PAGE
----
What is the difference between freshment and fresh?

freshment | fresh | Derived terms |

Freshment is a derived term of fresh.

As nouns the difference between freshment and fresh

is that freshment is (obsolete) freshment while fresh is a rush of water, along a river or onto the land; a flood.

As a adjective fresh is

newly produced or obtained or fresh can be rude, cheeky, or inappropriate; presumptuous; disrespectful; forward.




  • (obsolete) freshment
  • (Webster 1913)



    Etymology 1

    From (etyl) fresch, fersch, from (etyl) .


  • Newly produced or obtained.
  • He followed the fresh hoofprints to find the deer.
    I seem to make fresh mistakes every time I start writing.
  • Not cooked, dried, frozen, or spoiled.
  • After taking a beating in the boxing ring, the left side of his face looked like fresh meat.
    I brought home from the market a nice bunch of fresh spinach leaves straight from the farm.
    a glass of fresh milk
  • (of plant material) Still green and not dried.
  • *
  • With fresh material, taxonomic conclusions are leavened by recognition that the material examined reflects the site it occupied; a herbarium packet gives one only a small fraction of the data desirable for sound conclusions. Herbarium material does not, indeed, allow one to extrapolate safely: what you see is what you get
  • Refreshing or cool.
  • What a nice fresh breeze.
  • (of water) Without salt; not saline.
  • After a day at sea it was good to feel the fresh water of the stream.
  • * (?), The World Encompassed , Nicholas Bourne (publisher, 1628), page 49:
  • There we made our ?hip fa?t with foure ropes, in ?mooth water, and the fre?h water ranne downe out of the hill into the ?ea,
  • * 1820 , William Scoresby, An Account of the Arctic Regions , Archibald Constable & Co., page 230:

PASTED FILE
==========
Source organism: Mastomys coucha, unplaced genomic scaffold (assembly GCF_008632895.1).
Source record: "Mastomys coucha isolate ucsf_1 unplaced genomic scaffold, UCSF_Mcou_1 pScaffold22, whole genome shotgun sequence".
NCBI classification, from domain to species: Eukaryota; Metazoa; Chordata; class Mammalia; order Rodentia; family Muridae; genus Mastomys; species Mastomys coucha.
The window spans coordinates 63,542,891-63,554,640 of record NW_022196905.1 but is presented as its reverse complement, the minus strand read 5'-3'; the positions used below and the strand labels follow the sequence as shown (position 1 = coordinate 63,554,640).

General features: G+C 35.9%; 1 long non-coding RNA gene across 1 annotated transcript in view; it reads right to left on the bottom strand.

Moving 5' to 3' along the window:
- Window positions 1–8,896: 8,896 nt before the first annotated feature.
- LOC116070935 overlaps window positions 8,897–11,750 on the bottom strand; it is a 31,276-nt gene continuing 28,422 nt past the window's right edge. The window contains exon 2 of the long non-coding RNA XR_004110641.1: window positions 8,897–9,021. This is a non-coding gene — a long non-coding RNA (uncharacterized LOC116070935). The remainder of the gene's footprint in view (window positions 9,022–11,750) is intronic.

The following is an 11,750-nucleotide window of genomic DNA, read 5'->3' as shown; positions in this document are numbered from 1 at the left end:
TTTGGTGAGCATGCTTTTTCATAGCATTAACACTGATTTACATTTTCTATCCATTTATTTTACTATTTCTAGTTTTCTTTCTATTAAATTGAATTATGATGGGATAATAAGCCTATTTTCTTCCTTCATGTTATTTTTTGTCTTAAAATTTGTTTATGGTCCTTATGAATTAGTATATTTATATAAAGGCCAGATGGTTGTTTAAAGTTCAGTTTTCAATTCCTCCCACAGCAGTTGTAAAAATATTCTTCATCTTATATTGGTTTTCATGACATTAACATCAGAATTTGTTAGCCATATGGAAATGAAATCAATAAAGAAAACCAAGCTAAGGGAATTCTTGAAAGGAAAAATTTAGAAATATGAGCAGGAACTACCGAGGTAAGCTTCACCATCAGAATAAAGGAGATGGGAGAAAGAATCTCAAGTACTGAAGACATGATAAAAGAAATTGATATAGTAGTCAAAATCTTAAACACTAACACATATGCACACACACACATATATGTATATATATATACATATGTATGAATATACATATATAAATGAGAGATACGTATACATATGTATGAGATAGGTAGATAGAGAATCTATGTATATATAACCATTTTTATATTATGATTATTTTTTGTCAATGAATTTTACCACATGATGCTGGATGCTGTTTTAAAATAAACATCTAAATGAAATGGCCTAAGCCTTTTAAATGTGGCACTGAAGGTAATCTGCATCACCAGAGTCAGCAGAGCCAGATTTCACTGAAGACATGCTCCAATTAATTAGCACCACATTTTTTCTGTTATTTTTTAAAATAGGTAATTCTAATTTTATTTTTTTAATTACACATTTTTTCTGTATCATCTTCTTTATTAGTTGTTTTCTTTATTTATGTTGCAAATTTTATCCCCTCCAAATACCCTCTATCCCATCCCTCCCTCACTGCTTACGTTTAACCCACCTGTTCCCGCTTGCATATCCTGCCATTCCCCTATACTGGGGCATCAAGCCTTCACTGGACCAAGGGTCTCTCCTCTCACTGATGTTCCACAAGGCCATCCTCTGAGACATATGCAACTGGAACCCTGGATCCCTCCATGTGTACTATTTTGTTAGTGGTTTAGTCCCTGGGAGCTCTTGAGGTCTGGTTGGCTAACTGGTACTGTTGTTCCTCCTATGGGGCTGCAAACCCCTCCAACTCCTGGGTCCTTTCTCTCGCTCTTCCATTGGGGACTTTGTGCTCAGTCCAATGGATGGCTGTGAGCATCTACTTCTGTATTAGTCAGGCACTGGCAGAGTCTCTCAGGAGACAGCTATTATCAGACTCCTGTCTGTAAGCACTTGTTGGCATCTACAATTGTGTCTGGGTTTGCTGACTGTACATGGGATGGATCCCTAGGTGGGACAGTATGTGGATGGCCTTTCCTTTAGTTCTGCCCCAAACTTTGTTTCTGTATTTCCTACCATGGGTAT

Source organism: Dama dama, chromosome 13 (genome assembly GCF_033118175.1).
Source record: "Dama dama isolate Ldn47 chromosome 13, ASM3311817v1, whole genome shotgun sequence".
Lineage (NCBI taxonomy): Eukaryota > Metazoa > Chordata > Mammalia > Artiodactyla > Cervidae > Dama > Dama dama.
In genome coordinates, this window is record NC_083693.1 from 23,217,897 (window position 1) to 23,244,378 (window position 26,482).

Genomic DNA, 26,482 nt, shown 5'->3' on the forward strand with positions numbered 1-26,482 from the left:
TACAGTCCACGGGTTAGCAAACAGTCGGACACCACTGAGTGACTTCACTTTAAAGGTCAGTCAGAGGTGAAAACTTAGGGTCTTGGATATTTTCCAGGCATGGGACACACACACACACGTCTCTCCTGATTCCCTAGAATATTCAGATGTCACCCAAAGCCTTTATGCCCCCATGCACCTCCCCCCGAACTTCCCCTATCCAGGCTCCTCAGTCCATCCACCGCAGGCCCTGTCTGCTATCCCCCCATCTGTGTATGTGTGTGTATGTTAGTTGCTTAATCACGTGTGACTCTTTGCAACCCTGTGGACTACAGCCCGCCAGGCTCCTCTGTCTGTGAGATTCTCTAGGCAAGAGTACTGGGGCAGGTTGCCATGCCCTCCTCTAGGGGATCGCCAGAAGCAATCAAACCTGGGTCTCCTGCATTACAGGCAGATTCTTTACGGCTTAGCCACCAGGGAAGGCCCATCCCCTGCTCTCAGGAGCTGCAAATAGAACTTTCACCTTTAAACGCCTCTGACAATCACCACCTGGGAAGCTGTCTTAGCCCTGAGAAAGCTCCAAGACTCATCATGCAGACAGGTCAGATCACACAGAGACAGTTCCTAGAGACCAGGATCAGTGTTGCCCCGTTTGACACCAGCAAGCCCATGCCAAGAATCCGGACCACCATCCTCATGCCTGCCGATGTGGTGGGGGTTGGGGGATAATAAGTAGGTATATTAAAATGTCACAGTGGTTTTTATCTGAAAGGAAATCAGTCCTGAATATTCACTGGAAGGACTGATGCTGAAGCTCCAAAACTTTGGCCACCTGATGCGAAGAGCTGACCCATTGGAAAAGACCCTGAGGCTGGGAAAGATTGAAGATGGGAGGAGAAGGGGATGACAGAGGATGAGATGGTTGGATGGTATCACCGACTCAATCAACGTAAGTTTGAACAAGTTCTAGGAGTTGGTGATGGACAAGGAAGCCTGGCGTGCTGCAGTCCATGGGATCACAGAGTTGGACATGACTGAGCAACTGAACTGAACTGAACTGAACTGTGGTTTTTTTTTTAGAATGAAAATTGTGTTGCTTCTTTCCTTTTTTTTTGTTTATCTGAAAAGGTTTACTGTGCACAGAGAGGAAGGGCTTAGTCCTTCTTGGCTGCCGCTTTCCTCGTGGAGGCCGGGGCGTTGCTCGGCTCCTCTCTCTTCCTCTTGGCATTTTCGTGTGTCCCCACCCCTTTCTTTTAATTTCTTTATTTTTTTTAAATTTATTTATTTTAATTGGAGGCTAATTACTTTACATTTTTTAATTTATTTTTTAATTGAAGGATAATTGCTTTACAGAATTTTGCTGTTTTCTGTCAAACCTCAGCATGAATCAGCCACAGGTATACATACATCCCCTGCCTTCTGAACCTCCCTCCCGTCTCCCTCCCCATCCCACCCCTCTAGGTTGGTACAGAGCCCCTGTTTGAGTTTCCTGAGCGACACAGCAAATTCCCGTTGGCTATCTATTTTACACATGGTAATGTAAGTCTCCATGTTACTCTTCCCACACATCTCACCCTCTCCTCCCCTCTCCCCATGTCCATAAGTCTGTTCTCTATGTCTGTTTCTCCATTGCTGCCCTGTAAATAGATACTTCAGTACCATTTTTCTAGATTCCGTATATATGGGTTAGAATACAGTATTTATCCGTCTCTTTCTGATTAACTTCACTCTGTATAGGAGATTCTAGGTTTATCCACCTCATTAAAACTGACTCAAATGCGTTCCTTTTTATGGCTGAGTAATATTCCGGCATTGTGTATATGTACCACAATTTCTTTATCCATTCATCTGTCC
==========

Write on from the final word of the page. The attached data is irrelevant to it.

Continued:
• When dissolved, it produces water sometimes perfectly fresh , and sometimes saltish;
  • * 2009 , Adele Pillitteri, Maternal and Child Health Nursing , Sixth Edition, Lippincott Williams & Wilkins, ISBN 9781582559995, page 1557:
  • Additional changes that occur when water enters the lungs depend on whether the water is fresh or salt.
  • Rested; not tired or fatigued.
  • * '>citation
  • Before the match, Hodgson had expressed the hope that his players would be fresh rather than rusty after an 18-day break from league commitments because of two successive postponements.
  • In a raw or untried state; uncultured; unpracticed.
  • a fresh hand on a ship
  • youthful; florid
  • * Shakespeare
  • these fresh nymphs
    * See also
    * stale
    Derived terms
    * afresh * fresh air * fresh as a daisy * fresh bean * fresh country eggs * fresh breeze * fresh fish * fresh food * fresh frozen plasma * fresh gale * fresh ground/fresh-ground * fresh legs * fresh-new * fresh off the boat * fresh out of * fresh start * fresh water/freshwater * freshen * fresher * freshly * freshman * freshment * freshness * hotter than a fresh fucked fox in a forest fire * refresh * refreshing


  • A rush of water, along a river or onto the land; a flood.
  • * 1834 , David Crockett, A Narrative of the Life of David Crockett (Nebraska, 1987), page 21:
  • They went on very well with their work until it was nigh done, when there came the second epistle to Noah's fresh , and away went their mill, shot, lock, and barrel.
  • A stream or spring of fresh water.
  • * Shakespeare
  • He shall drink naught but brine; for I'll not show him / Where the quick freshes are.
  • The mingling of fresh water with salt in rivers or bays, as by means of a flood of fresh water flowing toward or into the sea.
  • *
  • Etymology 2

    1848, US slang, probably from (etyl) . More at (l).


  • Rude, cheeky, or inappropriate; presumptuous; disrespectful; forward.
  • No one liked his fresh comments.
  • Sexually aggressive or forward; prone to caress too eagerly; overly flirtatious.
  • Hey, don't get fresh with me!
    Derived terms
    * fresher * freshness * get fresh
    * See also